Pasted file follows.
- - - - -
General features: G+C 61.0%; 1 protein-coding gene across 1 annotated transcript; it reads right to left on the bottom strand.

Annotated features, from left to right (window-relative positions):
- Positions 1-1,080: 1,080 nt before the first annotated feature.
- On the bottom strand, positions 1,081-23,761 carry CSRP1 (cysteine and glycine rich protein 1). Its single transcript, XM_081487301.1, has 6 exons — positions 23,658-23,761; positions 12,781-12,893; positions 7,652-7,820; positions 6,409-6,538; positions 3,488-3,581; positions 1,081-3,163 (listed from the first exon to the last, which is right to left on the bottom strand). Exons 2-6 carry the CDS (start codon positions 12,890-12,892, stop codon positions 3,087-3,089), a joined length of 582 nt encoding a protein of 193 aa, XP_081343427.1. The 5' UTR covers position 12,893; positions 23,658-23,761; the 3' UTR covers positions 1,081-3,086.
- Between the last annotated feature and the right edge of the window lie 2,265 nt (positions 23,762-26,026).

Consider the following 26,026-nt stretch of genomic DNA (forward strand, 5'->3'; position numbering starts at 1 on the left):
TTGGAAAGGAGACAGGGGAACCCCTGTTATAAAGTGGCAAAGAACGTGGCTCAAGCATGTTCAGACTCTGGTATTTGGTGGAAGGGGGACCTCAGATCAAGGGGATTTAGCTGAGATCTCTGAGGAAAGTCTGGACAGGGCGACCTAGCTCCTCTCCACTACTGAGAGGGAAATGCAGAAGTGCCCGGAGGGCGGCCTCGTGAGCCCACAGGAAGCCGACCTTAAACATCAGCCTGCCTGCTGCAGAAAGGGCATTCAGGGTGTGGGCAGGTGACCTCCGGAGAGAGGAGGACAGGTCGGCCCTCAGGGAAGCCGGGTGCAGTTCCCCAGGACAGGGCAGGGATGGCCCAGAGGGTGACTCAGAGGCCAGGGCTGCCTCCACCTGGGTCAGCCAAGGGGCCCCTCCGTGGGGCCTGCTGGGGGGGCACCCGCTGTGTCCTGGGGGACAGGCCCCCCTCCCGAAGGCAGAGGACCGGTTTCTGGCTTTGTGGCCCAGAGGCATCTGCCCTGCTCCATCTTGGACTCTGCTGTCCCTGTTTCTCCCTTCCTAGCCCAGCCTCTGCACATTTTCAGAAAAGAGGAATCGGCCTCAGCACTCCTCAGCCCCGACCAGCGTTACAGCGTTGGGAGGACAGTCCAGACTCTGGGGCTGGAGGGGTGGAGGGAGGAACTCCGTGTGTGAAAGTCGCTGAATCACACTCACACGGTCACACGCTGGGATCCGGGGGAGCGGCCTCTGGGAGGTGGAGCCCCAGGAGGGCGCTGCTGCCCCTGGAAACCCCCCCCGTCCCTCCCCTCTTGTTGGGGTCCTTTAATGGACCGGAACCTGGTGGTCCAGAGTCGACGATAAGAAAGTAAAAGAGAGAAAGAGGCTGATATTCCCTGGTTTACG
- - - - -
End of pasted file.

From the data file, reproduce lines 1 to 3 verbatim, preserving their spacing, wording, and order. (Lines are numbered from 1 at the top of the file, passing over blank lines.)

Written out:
General features: G+C 61.0%; 1 protein-coding gene across 1 annotated transcript; it reads right to left on the bottom strand.

Annotated features, from left to right (window-relative positions):
- Positions 1-1,080: 1,080 nt before the first annotated feature.